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New on DVD: 'The Roommate' and more

Also: 'The Mechanic,' 'The Rite' and 'Vanishing on 7th Street.'

May 15, 2011|By Noel Murray, Special to the Los Angeles Times

The Roommate

Sony, $28.95; Blu-ray, $34.95

This magnificently awful thriller stars Leighton Meester as a mentally unstable college student who becomes obsessed with her roommate (played by Minka Kelly) and meddles in her life to an increasingly deranged degree. This is a high-camp affair, with ludicrous plot twists, histrionic performances and character motivations that set the women's movement back about 50 years. It's like that old saying: Those who don't know "Single White Female" are doomed to repeat it. Director Christian E. Christiansen attempts to explain himself in a commentary track on the DVD and Blu-ray, which also includes deleted scenes and featurettes.

The Mechanic

Sony, $28.95; Blu-ray, $34.95

Steely tough guy Jason Statham stars in a remake of Charles Bronson's "The Mechanic," about a hit man who takes his mentor's son under his wing, then ends up having to face off against his pupil. (Ben Foster is the youngster, a role played by Jan-Michael Vincent in the original.) Director Simon West emphasizes clever kills over the moody existentialism of Michael Winner's 1972 movie, but this is an effective enough thriller — lean and to-the-point. The DVD and Blu-ray add a featurette and deleted scenes.

The Rite

Warner Bros., $28.98; Blu-ray, $35.99

The subdued supernatural horror film "The Rite" stars Colin O'Donoghue as a skeptical priest-in-training who gets called in to assist an aging exorcist on a case. Anthony Hopkins plays the elder priest and lends some gravitas to what is otherwise a fairly dreary, not-that-scary flick, pitched mainly toward connoisseurs of "devil movies." Those fans will want to check out the DVD and Blu-ray's deleted scenes and the featurette about a real-life exorcist.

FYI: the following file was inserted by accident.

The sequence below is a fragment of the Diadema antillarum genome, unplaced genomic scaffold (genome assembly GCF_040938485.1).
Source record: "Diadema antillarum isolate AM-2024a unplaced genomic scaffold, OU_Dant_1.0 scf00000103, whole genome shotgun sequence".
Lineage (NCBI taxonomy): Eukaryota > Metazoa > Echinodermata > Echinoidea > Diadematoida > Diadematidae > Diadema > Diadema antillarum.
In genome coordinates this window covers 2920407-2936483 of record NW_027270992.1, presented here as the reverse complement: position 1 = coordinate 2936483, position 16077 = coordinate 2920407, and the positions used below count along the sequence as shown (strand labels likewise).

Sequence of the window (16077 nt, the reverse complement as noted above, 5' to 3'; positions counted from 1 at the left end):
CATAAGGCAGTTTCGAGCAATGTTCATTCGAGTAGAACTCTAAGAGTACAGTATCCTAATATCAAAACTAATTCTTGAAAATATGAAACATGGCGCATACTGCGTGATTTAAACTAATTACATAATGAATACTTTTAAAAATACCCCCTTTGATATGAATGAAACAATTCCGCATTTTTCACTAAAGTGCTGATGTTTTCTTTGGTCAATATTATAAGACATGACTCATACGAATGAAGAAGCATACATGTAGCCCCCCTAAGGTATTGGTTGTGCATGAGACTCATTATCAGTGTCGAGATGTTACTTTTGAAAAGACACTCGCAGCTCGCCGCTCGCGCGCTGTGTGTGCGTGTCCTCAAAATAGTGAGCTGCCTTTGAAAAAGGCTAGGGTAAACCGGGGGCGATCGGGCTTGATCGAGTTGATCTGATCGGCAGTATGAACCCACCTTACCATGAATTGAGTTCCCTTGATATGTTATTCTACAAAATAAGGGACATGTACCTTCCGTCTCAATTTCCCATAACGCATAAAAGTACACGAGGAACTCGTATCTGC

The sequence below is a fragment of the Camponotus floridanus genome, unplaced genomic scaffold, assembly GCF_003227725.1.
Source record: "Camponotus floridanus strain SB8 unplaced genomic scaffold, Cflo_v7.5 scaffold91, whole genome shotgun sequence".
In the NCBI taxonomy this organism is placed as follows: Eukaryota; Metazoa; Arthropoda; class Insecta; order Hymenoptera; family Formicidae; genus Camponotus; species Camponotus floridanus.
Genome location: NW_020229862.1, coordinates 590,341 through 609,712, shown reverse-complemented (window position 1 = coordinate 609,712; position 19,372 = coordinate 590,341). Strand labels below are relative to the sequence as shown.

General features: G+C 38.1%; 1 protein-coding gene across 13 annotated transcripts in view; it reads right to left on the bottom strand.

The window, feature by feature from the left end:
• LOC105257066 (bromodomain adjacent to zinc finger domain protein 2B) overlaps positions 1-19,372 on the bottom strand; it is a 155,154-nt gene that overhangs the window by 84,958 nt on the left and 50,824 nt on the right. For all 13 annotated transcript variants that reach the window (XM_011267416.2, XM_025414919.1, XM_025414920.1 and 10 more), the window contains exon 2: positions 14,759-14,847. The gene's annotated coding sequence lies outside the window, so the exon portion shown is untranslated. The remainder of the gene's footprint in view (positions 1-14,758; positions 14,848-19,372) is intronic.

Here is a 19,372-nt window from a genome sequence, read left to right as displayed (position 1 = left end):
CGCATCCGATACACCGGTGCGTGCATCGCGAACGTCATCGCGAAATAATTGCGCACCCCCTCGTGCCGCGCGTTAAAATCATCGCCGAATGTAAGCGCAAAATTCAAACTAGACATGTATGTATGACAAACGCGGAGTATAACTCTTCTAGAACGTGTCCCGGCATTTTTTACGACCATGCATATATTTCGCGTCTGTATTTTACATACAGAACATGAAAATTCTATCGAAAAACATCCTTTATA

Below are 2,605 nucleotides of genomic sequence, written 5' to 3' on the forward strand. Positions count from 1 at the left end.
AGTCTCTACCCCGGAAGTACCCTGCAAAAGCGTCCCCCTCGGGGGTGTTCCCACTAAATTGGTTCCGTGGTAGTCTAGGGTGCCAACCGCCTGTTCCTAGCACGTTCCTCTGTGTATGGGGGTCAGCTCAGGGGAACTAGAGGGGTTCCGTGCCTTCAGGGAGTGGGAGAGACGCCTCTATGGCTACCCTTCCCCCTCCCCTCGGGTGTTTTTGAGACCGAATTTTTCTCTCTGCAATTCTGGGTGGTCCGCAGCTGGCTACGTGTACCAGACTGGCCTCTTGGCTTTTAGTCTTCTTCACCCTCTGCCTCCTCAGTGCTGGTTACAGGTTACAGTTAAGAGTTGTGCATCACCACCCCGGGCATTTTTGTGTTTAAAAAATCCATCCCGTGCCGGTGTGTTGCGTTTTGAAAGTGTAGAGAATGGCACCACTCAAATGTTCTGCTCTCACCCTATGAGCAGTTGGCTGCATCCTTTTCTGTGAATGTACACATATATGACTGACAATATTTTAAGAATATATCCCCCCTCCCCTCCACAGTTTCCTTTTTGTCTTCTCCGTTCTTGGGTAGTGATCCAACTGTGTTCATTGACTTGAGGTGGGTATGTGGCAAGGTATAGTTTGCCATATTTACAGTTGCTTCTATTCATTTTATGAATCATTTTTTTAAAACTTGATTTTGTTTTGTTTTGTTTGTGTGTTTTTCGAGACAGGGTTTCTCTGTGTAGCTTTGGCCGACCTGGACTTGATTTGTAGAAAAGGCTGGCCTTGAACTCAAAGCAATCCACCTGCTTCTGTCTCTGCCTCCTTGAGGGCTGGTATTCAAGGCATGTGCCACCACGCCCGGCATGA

Vanishing on 7th Street

Magnolia, $26.98; Blu-ray, $29.98

"Vanishing on 7th Street" stars Hayden Christensen, Thandie Newton and John Leguizamo as survivors of a mysterious blackout that causes nearly everyone in the vicinity to disappear. The trio gathers in a dimly lighted bar and tries to stave off the encroaching darkness, while they talk, and talk and talk. "Vanishing on 7th Street" has a fine premise for a suspense film, and director Brad Anderson makes good use of unconventional light sources to set the scene, but the story's too slim and the thrills too dispersed. The movie's strongest element is its ending, which appears in multiple versions on the DVD and Blu-ray, along with a pair of featurettes.


"Daydream Nation" (Anchor Bay, $26.97; Blu-ray, $34.98); "The Other Woman" (MPI, $24.98; Blu-ray, $29.98); "Pale Flower" (Criterion, $29.95; Blu-ray, $39.95); "Red White & Blue" (MPI, $24.98); "Thor: Tales of Asgard" (Lionsgate, $19.98; Blu-ray, $29.99)

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